Regrettably, however, Monarch: Legacy of Monsters de-prioritizes both in favor of Cate, Kentaro, and May, three protagonists who quickly evolve from bland to irritating to (especially in the case of May) outright insufferable. The same can be said about their globe-trotting hunt for their dad, which drags on and on and leads—in both the past and their present—to revelations about the Titans that have already been divulged by the feature films. It’s stunning that so much time and effort is spent on having these men and women ascertain things we already know. Then again, it’s in keeping with a venture that mistakenly thinks viewers have tuned in to see the sleuthing exploits of young-adult bores rather than Godzilla and his ilk lay waste to civilization and each other, the possibility of which is negated by timeline considerations: namely, had Godzilla done something of monumental importance in 2015, Godzilla: King of the Monsters and Godzilla vs. Kong would have mentioned it.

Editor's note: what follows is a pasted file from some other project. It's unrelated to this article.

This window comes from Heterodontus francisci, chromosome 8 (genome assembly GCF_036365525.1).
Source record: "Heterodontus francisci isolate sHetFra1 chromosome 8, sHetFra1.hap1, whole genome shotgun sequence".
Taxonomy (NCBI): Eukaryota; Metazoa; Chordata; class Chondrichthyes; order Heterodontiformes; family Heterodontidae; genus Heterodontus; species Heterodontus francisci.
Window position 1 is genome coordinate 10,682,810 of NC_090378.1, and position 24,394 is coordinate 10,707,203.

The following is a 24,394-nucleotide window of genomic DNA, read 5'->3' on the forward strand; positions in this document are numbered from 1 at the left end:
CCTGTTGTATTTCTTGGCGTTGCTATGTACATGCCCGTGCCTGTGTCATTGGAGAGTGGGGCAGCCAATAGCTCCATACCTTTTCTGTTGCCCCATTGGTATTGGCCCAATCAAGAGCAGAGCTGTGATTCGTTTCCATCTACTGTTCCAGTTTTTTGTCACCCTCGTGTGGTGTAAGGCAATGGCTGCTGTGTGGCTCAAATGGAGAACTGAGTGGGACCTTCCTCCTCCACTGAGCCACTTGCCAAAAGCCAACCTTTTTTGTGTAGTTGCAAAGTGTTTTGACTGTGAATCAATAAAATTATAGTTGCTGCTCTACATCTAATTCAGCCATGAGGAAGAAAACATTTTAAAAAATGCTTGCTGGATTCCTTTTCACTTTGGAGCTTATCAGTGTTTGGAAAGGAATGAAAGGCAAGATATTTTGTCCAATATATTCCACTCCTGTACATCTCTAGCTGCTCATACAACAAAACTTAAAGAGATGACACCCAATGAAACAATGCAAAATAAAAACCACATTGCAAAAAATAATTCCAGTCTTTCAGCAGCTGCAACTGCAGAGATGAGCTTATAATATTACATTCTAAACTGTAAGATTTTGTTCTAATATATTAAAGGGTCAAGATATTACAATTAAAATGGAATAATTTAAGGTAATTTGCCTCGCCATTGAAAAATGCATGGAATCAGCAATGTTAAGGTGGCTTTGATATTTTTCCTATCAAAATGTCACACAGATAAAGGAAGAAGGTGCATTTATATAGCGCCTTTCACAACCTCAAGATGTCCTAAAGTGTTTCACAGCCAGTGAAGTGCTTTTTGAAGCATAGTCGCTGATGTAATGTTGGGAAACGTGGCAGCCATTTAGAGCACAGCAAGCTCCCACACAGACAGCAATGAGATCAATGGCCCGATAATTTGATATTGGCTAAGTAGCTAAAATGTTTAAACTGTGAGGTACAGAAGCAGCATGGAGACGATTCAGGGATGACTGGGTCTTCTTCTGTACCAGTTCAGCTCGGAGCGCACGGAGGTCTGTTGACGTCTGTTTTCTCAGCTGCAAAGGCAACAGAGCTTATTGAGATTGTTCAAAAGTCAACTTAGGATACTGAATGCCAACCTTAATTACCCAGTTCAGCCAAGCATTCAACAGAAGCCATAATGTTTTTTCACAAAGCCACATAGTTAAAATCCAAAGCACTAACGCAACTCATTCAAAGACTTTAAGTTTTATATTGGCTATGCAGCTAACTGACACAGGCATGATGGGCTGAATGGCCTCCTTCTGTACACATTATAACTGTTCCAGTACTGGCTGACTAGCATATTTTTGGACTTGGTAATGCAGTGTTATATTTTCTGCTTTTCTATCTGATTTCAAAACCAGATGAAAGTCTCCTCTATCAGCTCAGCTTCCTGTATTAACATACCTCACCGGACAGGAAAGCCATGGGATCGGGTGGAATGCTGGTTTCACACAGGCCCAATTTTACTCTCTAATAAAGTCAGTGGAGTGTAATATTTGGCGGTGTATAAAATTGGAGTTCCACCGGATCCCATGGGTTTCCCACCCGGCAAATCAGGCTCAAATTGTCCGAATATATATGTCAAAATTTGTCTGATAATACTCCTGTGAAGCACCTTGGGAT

Such are the problems inherent to a project like Monarch: Legacy of Monsters, whose main purpose is fleshing out mythology nooks and crannies that demand no elaboration. It’s always conceivable that, in its concluding two installments, the show will rebound significantly and justify its own existence—or, at least, give the Russells something to do that’s worthy of their talents. Even that type of last-second recovery, though, wouldn’t change the fact that the franchise’s modern take on these characters has been a letdown, and that fans eager for a monstrous fix might be better off checking out Toho’s new movie Godzilla Minus One.

The post Just What Everyone Wants: A Godzilla Series About the Humans appeared first on The Daily Beast.